Niaz Mohammad had been convicted of targeting the former president in December 2003.
A man convicted of attempting to assassinate former military ruler Pervez Musharraf was hanged on Wednesday, the seventh execution since the country lifted a moratorium on capital punishment after its bloodiest-ever terror attack, officials said.
“Niaz Mohammad, 40, was executed today and his body was handed over to relatives,” said an official at Peshawar’s high-security Central Jail. Mohammad was convicted of attacking Musharraf in Rawalpindi, the official said on condition of anonymity, as he was not authorized to speak to media. Another prison official confirmed the execution.
The attack, which took place in December 2003, involved a powerful explosion targeting the former president’s motorcade as it was passing over a bridge in Rawalpindi. The motorcade escaped the explosion by a matter of seconds, however, and no one was injured.
Muhammad was a former Pakistan Air Force technician from the Yaar Hussain region of district Swabi in Khyber-Pakhtunkhwa province. He was a close aide of Adnan Rasheed, the Tehreek-e-Taliban Pakistan commander who was freed in a jailbreak from Bannu in 2012. A military court sentenced Muhammad to death in 2006.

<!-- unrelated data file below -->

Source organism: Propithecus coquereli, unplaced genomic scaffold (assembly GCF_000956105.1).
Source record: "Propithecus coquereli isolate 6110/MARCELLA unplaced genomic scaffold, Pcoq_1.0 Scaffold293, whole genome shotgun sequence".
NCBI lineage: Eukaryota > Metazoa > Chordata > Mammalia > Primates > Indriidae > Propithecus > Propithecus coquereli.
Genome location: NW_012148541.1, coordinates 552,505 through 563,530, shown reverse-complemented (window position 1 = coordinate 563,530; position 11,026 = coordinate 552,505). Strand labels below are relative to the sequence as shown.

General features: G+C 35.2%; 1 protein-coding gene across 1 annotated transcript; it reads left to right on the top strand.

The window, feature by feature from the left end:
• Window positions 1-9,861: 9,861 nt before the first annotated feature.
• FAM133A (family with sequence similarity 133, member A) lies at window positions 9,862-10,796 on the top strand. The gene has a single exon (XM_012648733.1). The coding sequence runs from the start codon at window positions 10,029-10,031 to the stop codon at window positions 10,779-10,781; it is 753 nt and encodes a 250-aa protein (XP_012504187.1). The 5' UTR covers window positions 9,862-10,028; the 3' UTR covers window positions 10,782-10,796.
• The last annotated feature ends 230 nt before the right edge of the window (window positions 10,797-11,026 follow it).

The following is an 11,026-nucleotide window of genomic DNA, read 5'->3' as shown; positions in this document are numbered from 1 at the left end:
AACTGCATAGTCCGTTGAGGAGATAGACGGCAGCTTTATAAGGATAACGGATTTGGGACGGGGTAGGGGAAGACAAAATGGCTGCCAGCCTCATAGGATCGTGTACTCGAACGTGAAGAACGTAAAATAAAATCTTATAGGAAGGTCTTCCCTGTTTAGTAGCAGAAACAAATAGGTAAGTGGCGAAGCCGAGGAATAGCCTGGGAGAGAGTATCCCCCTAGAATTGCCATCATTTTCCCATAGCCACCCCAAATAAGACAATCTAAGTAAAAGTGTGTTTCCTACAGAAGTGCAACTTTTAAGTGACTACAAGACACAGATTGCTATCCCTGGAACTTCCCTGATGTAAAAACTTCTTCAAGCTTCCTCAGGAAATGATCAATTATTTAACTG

Islamabad earlier this month lifted a six-year moratorium on the death penalty in terror cases, a decision that came amid public outrage over a Taliban massacre at a school in Peshawar which killed 150 people, including 134 children.
Of the seven people hanged so far, six were involved in the failed attempt to assassinate Musharraf in Rawalpindi in 2003, while one was involved in a 2009 attack on the Army headquarters. Pakistani officials have said they plan to hang 500 convicts in the coming weeks, drawing protest from international human rights campaigners.
Prime Minister Nawaz Sharif has also announced the establishment of military courts for terror-related cases in order to accelerate trials, describing them as “an extraordinary solution to an extraordinary problem.”
Despite the moratorium, which began in 2008, courts continued to issue death sentences and Amnesty International estimates there are around 8,000 people on death row in Pakistan. The United Nations, European Union, Amnesty International and Human Rights Watch have called on Pakistan to re-impose its moratorium on the death penalty.